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Regime change negatively impacted Afghan economy and welfare; World Bank

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KABUL: The World Bank’s recent report reveals that the regime change in Afghanistan following the Taliban takeover in August 2021 has not only had adverse effects on the economy but also on the welfare of the Afghan people.

According to the World Bank’s report on “Women, Business and the Law 2023”, Afghanistan is among the 11 economies with the lowest rankings in terms of Women, Business, and Law in its latest assessment. The report highlights that violent conflicts and high levels of institutional and social fragility significantly impact the quality of institutions and policies, particularly the governments’ ability to implement reforms.

“In the group of 27 low-income economies examined, the 11 economies with the lowest Women, Business, and Law scores are those facing fragility and conflict, including Afghanistan, Chad, Eritrea, Guinea-Bissau, Mali, Niger, Somalia, South Sudan, Sudan, the Syrian Arab Republic, and the Republic of Yemen,” states the report.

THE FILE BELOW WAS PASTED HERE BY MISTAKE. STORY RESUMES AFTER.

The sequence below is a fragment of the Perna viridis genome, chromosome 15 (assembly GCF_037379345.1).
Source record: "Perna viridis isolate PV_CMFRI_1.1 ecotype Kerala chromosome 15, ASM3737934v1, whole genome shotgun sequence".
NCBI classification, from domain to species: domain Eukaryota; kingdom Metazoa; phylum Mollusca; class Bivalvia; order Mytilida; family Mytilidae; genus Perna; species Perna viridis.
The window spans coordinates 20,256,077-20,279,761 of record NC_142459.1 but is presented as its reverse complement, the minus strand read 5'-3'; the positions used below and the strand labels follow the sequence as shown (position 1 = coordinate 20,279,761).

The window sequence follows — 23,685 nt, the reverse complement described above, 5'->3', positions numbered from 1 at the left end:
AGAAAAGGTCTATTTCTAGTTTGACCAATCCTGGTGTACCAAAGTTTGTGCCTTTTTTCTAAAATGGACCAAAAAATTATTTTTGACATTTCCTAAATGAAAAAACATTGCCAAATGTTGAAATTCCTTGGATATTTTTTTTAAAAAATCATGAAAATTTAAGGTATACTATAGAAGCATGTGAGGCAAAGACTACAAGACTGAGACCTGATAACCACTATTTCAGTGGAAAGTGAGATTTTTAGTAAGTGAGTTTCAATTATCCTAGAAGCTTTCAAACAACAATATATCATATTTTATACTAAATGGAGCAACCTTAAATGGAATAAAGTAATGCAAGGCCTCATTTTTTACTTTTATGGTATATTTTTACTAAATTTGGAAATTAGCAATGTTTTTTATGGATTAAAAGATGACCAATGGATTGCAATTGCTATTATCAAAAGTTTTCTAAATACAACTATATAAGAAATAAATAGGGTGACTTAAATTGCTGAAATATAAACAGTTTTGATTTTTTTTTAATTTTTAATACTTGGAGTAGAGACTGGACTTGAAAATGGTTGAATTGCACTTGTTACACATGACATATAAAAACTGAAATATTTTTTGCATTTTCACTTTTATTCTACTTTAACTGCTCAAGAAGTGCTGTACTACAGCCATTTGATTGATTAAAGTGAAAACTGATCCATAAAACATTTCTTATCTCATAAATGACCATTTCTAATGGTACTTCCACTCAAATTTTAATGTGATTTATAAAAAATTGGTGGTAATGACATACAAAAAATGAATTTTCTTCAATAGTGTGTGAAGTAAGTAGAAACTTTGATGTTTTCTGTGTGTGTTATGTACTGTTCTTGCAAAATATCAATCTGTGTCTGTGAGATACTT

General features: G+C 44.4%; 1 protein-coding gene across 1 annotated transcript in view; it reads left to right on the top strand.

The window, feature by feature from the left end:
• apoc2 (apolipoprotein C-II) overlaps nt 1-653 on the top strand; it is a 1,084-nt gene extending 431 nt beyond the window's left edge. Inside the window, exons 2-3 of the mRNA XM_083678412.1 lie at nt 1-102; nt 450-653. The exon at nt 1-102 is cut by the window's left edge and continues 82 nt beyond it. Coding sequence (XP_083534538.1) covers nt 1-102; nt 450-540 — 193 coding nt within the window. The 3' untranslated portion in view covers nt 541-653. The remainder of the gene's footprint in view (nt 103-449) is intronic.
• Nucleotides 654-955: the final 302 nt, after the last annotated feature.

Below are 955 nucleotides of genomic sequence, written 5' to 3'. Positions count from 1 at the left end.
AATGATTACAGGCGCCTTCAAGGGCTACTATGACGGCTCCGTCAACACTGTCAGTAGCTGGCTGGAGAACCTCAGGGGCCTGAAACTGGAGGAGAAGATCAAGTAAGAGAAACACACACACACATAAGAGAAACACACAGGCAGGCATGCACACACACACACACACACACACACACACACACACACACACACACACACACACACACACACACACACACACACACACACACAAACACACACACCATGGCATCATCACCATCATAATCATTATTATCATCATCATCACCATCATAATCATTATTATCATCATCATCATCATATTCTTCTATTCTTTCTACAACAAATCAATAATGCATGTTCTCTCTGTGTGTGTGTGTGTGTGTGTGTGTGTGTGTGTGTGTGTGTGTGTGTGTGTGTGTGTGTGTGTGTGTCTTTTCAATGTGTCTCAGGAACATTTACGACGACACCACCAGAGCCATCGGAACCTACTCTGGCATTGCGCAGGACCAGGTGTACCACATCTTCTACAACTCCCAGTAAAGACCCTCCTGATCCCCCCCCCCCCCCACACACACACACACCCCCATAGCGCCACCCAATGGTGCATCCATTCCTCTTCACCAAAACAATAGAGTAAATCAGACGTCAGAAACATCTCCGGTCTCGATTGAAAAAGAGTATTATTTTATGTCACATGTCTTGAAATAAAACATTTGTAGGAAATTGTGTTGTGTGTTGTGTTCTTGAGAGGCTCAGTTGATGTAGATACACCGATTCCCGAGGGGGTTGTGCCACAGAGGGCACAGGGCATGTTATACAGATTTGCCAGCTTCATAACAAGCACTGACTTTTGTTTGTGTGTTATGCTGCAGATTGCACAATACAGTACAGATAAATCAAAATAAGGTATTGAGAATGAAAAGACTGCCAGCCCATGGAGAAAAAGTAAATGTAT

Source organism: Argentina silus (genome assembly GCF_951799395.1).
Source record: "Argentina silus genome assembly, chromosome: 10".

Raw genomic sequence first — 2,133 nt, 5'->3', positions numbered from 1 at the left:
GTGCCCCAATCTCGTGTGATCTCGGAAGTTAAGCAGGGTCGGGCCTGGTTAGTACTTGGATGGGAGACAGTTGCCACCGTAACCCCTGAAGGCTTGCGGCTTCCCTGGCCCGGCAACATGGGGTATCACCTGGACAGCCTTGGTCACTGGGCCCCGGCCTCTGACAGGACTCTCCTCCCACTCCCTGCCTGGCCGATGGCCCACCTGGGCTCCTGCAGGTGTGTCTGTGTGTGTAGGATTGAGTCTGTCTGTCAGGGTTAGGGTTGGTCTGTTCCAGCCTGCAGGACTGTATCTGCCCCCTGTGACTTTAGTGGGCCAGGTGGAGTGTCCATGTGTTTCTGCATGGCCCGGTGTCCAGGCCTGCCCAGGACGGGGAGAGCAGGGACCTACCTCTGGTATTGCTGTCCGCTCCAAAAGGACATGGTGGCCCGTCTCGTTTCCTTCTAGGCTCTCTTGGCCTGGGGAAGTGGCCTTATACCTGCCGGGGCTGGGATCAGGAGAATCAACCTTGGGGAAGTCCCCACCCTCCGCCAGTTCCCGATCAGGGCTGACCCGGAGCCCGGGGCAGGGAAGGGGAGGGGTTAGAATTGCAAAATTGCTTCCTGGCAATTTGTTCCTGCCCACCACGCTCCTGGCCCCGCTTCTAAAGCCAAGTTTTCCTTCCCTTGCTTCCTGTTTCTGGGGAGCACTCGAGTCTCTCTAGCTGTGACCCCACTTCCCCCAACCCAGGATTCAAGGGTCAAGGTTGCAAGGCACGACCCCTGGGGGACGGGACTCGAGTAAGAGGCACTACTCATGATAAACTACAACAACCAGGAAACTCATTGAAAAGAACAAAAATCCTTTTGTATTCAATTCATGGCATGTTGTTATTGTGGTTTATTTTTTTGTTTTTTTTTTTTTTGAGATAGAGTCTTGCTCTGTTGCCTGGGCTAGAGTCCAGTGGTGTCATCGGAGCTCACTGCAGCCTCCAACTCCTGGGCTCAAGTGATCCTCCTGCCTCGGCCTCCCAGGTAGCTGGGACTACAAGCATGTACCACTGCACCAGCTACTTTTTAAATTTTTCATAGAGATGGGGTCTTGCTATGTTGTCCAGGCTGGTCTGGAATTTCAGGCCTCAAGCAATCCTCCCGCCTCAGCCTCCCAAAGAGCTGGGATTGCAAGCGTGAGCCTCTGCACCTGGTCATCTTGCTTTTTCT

The study further reveals that the “Taliban administration” in Afghanistan issued decrees and directives that restricted women’s freedom of movement and employment opportunities. Consequently, the recent regime change has had a negative impact on both the country’s economy and the welfare of its people, especially women and girls.

However, it is important to note that the final assessment of changes widening the legal gender gap in Afghanistan is based solely on what is observable in written form. The report clarifies that this approach is due to uncertainty regarding the applicable legal framework in Afghanistan and the exclusion of unwritten rules under the Women, Business, and Law methodology.

The Taliban’s imposition of severe restrictions on freedom of expression, association, assembly, and movement for women and girls is also noted. Additionally, they have ignored international calls for women and girls to access education and employment. Moreover, the Taliban leaders have warned other nations against interfering in Afghanistan’s domestic affairs.

The Taliban’s actions include prohibiting girls from attending secondary school, restricting the freedom of movement for women and girls, excluding women from most areas of the workforce, and banning their access to parks, gyms, and public bathhouses.

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